Finding Support Through Cancer
- Robert Fry was 64 when he was diagnosed with colon cancer, and underwent surgery and chemotherapy to beat the disease.
- Fry witnessed an emotional moment during treatment, when nurses and doctors offered supportive help to a patient struggling.
- He turned the experience into his passion for helping others through their own cancer journeys.
- Fry now helps patients get to and from treatment, offering rides when they need them.
- During the rides, he offers his best encouragement to give them the strength they need.
Fry had been having symptoms he thought were attributable to irritable bowel syndrome – a common disorder that affects the stomach and intestines and can cause symptoms like cramping, abdominal pain, bloating, gas, diarrhea and constipation. Because colon cancer can come with similar symptoms – like a change in bowel habits and abdominal pain – it’s no wonder Fry thought his symptoms were due to another condition.Read More
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“I’m not saying there were not days when I was tired, or inside I did not just feel right, but all-in-all, I was fortunate,” he told the American Cancer Society. “I really believe it did not affect me in a negative way.
“I was not looking for self-pity, did not have the ‘Why me?’ attitude, or blame God or anybody. I always felt I was a positive person and I try to instill that energy in everyone I meet, especially people dealing with cancer.”
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Feeling like he’d “just run a marathon,” Fry rang the bell signifying his final chemotherapy treatment extra hard in October 2016. He’s been healthy ever since, but his focus has shifted from his own recovery to that of others – all because of a heartwarming moment he witnessed while undergoing chemo.
“A patient sitting next to me started having a negative reaction to the chemo he was receiving,” Fry explained. “The nurses responded quickly and the doctor also came to help. He talked softly to the man and held his arm in a passionate way and calmed him down.
“The man recovered and was able to continue his treatment. It was the most heartwarming thing I’ve ever experienced. It is this type of sincere, go-the-extra-mile, caring from the heart from this wonderful doctor that inspired me to do the same and get involved.”
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“Something switched inside [his] heart” that day, and Fry decided to volunteer with Road To Recovery – an American Cancer Society program providing transportation to and from treatment for people with cancer who do not have a ride or are unable to drive themselves. So far, Fry has done almost 700 rides.
“When I drive patients to their treatments, I try to touch them in a way to give them strength to endure what they are going through,” he said. “They open up to me, I open up to them and together we give each other strength and support. I would like to think that in some way I have made it a little easier for them.”
With newfound “faith, hope and love” in his life, Fry is confident he’s gained as much from the program as he’s given.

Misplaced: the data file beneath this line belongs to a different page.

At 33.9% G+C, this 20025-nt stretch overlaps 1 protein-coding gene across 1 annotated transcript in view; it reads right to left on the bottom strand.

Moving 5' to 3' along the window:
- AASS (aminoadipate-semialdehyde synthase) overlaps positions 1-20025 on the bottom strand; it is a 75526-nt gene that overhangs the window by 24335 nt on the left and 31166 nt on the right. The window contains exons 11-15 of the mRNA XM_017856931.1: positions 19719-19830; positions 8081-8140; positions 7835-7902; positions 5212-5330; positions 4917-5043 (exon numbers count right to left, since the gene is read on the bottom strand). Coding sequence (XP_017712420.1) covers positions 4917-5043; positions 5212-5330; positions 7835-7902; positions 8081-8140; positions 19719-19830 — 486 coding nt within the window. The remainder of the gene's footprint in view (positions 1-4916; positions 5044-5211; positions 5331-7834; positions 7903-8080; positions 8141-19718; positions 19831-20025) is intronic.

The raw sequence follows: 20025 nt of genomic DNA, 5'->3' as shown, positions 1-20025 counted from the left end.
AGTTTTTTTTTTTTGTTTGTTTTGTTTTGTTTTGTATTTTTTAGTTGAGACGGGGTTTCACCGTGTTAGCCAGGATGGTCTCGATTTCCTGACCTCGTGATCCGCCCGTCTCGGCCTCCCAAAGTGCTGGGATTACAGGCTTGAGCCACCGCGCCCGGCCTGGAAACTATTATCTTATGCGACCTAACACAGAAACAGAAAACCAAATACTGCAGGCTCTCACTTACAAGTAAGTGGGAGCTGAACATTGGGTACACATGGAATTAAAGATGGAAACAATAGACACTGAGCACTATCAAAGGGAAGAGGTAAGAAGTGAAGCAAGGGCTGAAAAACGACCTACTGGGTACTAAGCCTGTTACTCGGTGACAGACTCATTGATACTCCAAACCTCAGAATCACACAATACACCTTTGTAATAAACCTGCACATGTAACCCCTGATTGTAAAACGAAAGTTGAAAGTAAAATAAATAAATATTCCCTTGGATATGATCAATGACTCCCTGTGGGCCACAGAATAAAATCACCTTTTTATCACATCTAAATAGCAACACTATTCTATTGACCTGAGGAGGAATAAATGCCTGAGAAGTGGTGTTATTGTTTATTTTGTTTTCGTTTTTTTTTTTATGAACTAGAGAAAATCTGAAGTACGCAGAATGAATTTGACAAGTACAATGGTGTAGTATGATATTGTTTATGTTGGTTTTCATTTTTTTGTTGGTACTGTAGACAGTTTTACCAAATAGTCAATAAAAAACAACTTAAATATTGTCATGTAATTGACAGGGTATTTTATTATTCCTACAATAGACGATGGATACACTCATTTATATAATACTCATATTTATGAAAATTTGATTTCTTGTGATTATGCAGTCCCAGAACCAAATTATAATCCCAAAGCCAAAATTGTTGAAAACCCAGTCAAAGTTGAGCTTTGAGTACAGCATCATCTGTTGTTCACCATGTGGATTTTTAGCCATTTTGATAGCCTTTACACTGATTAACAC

“When I transport these wonderful people, I truly feel blessed that I have been given the opportunity to do it,” he said.” Through volunteering in the Road To Recovery program with the American Cancer Society, I have the honor and pleasure of sharing my experience as well as listening to the patients I drive to treatment. These people are truly my heroes and the relationships we have built together are for a lifetime.”
Know When to Screen for Colon Cancer
Robert Fry was 64 when he was diagnosed with colon cancer. He had been healthy all his life, and, like many people, decided to put off his colonoscopy. But, according to American Cancer Society recommendations, he should have began screening at age 45 if he was seemingly at an average risk of developing the cancer.
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Screening for colon cancer is crucial because, unlike with some other diseases, it can actually be prevented when the disease is caught in its earliest stages.
“[A colonoscopy] is still the only test that prevents and can diagnose colon cancer,” Dr. Zuri Murrell, colorectal surgeon at Cedars-Sinai Medical Center, told SurvivorNet. “I tell patients all the time, when I do their colonoscopy, we find a polyp, we take that polyp out, I say, ‘Congratulations, we prevented cancer.'”
If that isn’t reason enough, another one of our experts says screening has had a huge impact in lowering colorectal (colon and rectal) cancer cases in the United States.
“On a national level, colorectal cancer has been decreasing for the last 20 years,” Dr. Heather Yeo, a surgical oncologist and colorectal surgeon at New York Presbyterian Weill Cornell Medical Center, said. “And much of that is thought to be directly due to screening for colon cancer.”
Colon Cancer Screening is Extremely Important; Guidelines Now Say to Start at Age 45 if There Is No Family History
Despite an overall decline in the number of cases, colorectal cancer is actually on the rise among younger people with “one in five new cases” now occurring in people in their early 50s or younger. This trend is actually what led the United States Preventive Services Task Force to update its colorectal cancer screening recommendations to begin at age 45 instead of 50.
Still, research suggests a tailored approach to screening could be most beneficial. So, talk with your doctor about your individual risk level in order to make a plan.
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